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I am trying to link a C++ module using GCC, essentially like this:

gcc -c hello.c
g++ -c world.cpp
gcc -ohello -lstdc++ hello.o world.o

Note that I use -lstdc++ to link the C++ module in, so that I can use gcc instead of g++. The problem is that I'm getting the error:

undefined reference to `operator new(unsigned long)'

(Assuming that world.cpp contains at least one call to new.)

This error is fixed if I put -lstdc++ at the end of the linker line, like this:

gcc -ohello hello.o world.o -lstdc++

I am aware that this question has been asked many times here, but I have a special requirement. I am not directly calling GCC. I am using a build system for a different programming language (Mercury) which is calling GCC on my behalf, and I can't easily modify the way it calls GCC (though I can specify additional libraries using the LDFLAGS environment variable). So I have two additional requirements:

  • I cannot use g++ to link (only gcc) -- that is why I am doing the -lstdc++ trick above rather than simply linking with g++).
  • I don't think that I can control the order of the linker commands -- Mercury will put the .o files on the command-line after any libraries.

I understand the basic reason why the order is important, but what is baffling me is why did this break now? I just updated to Ubuntu 11.10 / GCC 4.6.1. I have been successfully compiling this program for years using precisely the above technique (putting -lstdc++ first). Only now has this error come up. An unrelated program of mine links against OpenGL using -lgl and that too broke when I upgraded and I had to move -lgl to the end of the command-line. I'm probably going to discover that dozens of my programs no longer compile. Why did this change? Is there something wrong with my new system or is that the way it is now? Note that these are ordinary shared libraries, not statically linked.

Is there anything I can do to make GCC go back to the old way, where the order of libraries doesn't matter? Is there any other way I can convince GCC to link libstdc++ properly without moving it after the .o files on the command-line?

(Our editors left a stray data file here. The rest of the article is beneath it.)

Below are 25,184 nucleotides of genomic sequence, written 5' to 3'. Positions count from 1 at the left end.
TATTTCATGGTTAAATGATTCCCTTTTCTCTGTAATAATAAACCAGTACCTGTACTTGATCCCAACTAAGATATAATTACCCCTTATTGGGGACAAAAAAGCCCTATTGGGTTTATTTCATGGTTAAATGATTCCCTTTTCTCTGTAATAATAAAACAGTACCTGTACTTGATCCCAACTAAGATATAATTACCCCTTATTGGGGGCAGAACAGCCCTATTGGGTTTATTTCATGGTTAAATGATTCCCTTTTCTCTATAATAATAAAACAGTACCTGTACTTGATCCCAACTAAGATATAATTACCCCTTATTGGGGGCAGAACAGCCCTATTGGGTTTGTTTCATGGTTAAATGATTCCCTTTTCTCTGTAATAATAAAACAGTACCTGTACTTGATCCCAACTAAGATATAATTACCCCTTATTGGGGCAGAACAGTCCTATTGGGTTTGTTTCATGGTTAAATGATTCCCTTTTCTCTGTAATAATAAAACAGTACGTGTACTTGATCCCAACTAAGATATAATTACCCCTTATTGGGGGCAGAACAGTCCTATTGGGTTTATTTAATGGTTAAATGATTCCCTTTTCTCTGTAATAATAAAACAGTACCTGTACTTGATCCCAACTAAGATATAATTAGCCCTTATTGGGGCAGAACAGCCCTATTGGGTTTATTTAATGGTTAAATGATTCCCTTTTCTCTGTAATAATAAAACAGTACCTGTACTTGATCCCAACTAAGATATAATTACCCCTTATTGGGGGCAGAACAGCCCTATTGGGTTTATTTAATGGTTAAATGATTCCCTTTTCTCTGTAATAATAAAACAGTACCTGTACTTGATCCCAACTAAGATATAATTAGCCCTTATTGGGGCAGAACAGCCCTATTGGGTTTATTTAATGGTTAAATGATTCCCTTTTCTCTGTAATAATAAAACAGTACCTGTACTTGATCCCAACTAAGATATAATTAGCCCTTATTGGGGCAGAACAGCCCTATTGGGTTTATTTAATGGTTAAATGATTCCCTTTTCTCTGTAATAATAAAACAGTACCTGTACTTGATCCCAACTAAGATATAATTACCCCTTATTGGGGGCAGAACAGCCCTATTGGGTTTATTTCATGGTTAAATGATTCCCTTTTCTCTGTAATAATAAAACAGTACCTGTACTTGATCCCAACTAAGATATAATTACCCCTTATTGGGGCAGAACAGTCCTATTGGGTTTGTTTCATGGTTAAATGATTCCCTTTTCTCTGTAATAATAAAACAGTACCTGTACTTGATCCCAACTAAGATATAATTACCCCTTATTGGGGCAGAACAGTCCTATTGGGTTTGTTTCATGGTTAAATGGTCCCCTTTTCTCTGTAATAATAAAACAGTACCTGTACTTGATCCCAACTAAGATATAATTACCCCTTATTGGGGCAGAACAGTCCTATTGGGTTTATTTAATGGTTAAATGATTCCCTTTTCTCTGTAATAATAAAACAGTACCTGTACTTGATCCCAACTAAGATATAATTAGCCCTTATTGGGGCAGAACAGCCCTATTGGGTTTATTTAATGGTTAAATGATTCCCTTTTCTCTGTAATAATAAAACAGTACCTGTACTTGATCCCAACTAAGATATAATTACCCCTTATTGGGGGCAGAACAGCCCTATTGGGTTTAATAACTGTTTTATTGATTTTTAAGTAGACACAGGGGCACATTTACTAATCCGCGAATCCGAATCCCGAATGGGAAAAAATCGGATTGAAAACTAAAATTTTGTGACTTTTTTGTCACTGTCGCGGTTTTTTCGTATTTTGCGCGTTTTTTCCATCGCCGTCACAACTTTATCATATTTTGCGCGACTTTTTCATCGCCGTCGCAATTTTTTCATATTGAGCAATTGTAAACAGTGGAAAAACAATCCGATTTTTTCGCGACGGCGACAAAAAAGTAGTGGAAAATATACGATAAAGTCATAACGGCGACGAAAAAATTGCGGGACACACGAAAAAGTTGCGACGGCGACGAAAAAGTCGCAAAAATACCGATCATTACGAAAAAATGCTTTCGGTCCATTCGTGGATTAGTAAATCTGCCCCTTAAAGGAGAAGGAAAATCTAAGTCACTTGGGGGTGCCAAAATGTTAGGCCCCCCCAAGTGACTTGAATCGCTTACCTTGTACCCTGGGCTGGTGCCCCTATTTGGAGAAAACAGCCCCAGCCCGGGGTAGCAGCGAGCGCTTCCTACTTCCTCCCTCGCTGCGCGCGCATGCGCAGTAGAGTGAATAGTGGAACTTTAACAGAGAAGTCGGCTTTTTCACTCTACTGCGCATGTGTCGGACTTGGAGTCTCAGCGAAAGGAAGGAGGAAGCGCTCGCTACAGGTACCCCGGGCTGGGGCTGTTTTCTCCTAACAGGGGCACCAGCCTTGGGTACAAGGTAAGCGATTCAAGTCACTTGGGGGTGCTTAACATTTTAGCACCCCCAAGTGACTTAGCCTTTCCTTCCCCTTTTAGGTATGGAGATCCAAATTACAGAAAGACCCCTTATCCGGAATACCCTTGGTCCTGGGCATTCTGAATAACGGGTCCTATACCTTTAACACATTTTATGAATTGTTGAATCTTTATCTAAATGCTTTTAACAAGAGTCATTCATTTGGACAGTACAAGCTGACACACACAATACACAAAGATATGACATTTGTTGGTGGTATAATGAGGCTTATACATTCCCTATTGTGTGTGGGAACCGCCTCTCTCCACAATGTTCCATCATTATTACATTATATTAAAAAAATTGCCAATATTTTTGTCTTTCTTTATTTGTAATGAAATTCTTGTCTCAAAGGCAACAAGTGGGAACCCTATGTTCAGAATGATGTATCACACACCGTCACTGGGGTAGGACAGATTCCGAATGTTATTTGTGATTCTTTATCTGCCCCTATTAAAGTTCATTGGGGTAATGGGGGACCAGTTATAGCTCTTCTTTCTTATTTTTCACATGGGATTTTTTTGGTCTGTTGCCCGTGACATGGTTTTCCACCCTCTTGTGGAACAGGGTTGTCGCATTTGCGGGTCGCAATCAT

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1 Answer 1

up vote 11 down vote accepted

If Mercury puts object files after libraries, Mercury is broken. Libraries belong after object files - always. You may sometimes get away with the reverse order, but not reliably. (Static libraries must go after the object files that reference symbols in the static library. Sometimes, a linker will note the symbols defined by a shared library even when none of the symbols are used; sometimes, the linker will only note the shared library symbols if the shared library provides at least one symbol.)

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So basically this "regression" is just that for my entire development career, I have been relying on the fact that it "accidentally worked" and now it has stopped working? Seems like a pretty major change -- I have been putting libraries before object files for the better part of a decade now because I had no idea this was an issue :( Thanks for the advice. It looks like the problem wasn't Mercury putting objects after libraries, but that there are more complex dependencies within my LDFLAGS command. I am making progress, so I'll give you a tick. Thanks. –  mgiuca Dec 27 '11 at 2:41
1  
Unproven hypothesis: there may have been a change in ld that affects you. The goal may well be to avoid loading unused shared libraries. If you use static libraries, you only get the stuff you need. It used to be the case that if you listed a shared library on the link line, it would be loaded at runtime, even if the library provided no symbols whatsoever. Only loading the library if it satisfies at least one symbol can reduce the startup time for the program. But it also means that if the only outstanding symbol when the library is scanned is main(), then the library won't be loaded. –  Jonathan Leffler Dec 27 '11 at 2:55
    
See comments about --as-needed for version 2.20 of ld in the NEWS file. See also the manual and the --copy-dt-needed-entries and --no-copy-dt-needed-entries options. The previous unproven hypothesis is at least somewhat proven, I believe. –  Jonathan Leffler Dec 27 '11 at 3:17
    
Oh nice call. I did go through the differences between the gcc and g++ collect2 call line, and I noticed that gcc uses --as-needed whereas g++ does not. So that might explain it. In any case, I have solved it now (by carefully reordering the dependencies within LDFLAGS). Thanks very much for looking into this. –  mgiuca Dec 27 '11 at 6:05

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